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Putting the pieces back together

September 19, 2009
By KIMBERLY SHORT WOLFE

After a major storm or trauma, many are faced with the difficult task of rebuilding a life. It is not an easy task. It may take weeks, months or even years to rebuild a life after a death, divorce, job loss, violence, storm or any other of the myriad life wrecking situations. However, there is hope and healing and a bright future for anyone willing to place their lives in God's hand and roll up their sleeves for a bit of hard, yet feasible work.

1. Realize that recovery may be a slow process, but is not incurable no matter how traumatic the situation may have been.

2. Never use the past as an excuse for dysfunctional life today. Many have had dysfunction, tragedy and hopelessness and went on to have full and productive lives.

3. You may need to work with a professional, someone who is equipped to assist those experiencing trauma. This could include a highly trained minister, chaplain or therapist.

4. You can promote healing through understanding. Knowledge is power, we've all heard, and it is true that the more you learn about trauma for yourself or for others, the more you will feel in control of your life.

The entirely "other side of trauma" is that current research on those traumatized indicates the majority of victims say they eventually benefited from the trauma in some way. And these are people who experienced as much pain as those who didn't fully recover. How did they benefit? There was a change of values, a greater appreciation for life, a deepening of spiritual beliefs, a feeling of greater strength and appreciation and building relationships.

The most important element in recovering is to remain connected to other people.

A positive approach to the process for healing to occur is to stop seeing yourself as a person who is diseased or deficient. Don't refer to yourself as a traumatized person. You are not abnormal because of your trauma symptoms: It is the event or events that you experienced that are abnormal.

The event was so out of the ordinary that it overwhelmed you, as it would anyone.

Mastering your trauma involves making your own decisions instead of allowing experiences, memories or other people to make decisions for you. This is a time of growth, change and new direction in your life. What you learn because of your trauma, you probably could not have learned any other way.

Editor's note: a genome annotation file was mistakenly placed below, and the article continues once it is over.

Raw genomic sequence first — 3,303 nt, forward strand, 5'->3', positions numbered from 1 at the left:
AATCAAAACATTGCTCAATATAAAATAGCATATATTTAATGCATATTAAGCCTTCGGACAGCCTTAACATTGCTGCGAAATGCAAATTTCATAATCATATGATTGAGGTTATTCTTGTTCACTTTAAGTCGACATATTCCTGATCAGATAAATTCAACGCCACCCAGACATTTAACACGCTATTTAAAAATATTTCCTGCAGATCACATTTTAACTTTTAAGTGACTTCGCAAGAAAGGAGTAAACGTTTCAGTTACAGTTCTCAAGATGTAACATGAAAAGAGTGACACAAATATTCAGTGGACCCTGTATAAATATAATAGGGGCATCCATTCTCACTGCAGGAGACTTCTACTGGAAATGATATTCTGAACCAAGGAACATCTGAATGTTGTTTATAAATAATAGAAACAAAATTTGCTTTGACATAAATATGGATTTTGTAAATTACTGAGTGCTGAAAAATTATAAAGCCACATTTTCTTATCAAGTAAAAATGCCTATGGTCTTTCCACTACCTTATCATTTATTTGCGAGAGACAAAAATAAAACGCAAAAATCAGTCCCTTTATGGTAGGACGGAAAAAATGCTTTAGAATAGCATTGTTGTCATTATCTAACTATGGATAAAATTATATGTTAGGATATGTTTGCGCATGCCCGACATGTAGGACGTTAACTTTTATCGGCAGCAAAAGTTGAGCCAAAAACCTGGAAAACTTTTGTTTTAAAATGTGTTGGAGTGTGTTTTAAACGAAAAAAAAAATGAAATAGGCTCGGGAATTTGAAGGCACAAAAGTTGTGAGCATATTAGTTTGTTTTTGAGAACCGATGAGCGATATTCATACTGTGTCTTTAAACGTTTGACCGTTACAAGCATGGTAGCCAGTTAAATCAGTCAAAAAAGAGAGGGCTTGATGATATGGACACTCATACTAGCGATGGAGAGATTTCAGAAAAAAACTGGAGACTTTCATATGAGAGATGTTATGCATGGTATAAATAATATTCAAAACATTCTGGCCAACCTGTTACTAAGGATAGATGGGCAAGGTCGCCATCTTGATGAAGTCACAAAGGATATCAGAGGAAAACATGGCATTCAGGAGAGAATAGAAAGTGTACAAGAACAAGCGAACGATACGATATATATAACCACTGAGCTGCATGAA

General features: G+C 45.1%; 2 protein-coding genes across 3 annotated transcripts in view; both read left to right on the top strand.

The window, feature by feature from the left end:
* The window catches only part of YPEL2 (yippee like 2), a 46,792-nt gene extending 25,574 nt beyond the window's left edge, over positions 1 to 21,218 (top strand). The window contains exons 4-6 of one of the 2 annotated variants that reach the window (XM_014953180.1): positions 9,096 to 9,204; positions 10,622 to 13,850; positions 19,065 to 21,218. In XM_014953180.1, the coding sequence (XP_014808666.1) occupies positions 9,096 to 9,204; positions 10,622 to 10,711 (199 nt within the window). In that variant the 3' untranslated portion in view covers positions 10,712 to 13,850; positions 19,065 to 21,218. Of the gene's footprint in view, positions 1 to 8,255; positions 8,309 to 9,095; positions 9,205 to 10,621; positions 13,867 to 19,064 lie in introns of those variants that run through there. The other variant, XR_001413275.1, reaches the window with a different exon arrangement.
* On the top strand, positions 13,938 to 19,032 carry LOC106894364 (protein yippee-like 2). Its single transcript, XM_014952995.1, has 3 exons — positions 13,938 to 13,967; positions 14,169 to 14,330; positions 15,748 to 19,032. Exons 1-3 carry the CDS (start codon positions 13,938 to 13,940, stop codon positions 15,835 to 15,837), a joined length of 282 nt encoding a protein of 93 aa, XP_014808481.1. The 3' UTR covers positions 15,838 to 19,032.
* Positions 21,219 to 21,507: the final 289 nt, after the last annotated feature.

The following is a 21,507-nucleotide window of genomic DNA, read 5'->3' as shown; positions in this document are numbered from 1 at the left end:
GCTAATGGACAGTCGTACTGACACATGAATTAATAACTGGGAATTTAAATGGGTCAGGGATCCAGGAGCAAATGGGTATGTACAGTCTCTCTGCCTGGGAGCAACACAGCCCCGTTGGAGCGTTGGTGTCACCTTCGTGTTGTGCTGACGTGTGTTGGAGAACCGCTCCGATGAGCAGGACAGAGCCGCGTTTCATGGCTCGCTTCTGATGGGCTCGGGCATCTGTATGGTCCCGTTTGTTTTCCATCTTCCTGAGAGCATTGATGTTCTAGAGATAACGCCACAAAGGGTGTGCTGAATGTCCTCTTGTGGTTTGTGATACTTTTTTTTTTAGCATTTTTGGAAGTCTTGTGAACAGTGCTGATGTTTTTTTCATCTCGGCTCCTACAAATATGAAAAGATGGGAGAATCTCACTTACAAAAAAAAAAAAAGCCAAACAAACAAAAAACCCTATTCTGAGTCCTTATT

As you move forward you will probably find yourself reaching out to help others or even correct injustices. You will find a positive use for what you have experienced. Nothing we have experienced is ever wasted in God's economy. The scripture states, "Our Lord Jesus Christ, the Father of mercies, and God of all comfort; who comforts us in all our affliction so that we will be able to comfort those who are in any affliction with the comfort with which we ourselves are comforted by God."

Also, the word speaks of not looking back, but rather looking forward "pressing toward the mark." Though it is imperative we look back in order to heal, it is crucial that we not stay there, but rather move on. My daughter is a counselor for children in a facility. One of the main teachings they use there is not allowing the children to use their traumatic lives to justify continuing on in dysfunction and dispair. I urge each of us, to press on, to enjoy life, to know that we have a "hope and a future" for God has paved the way for us. He longs to use us, enjoy us and give us the desires of our hearts.

For more information on rebuilding your life after trauma, read "Surviving the Storms of Life" by H. Norman Wright with Matt and Julie Woodley.

(Kimberly Short-Wolfe, MA, is a grief counselor and chaplain for Mountain Hospice. E-mail: kwolfe@mountainhospice.com or call 304-823-3922, ext. 136.)

 
 

 

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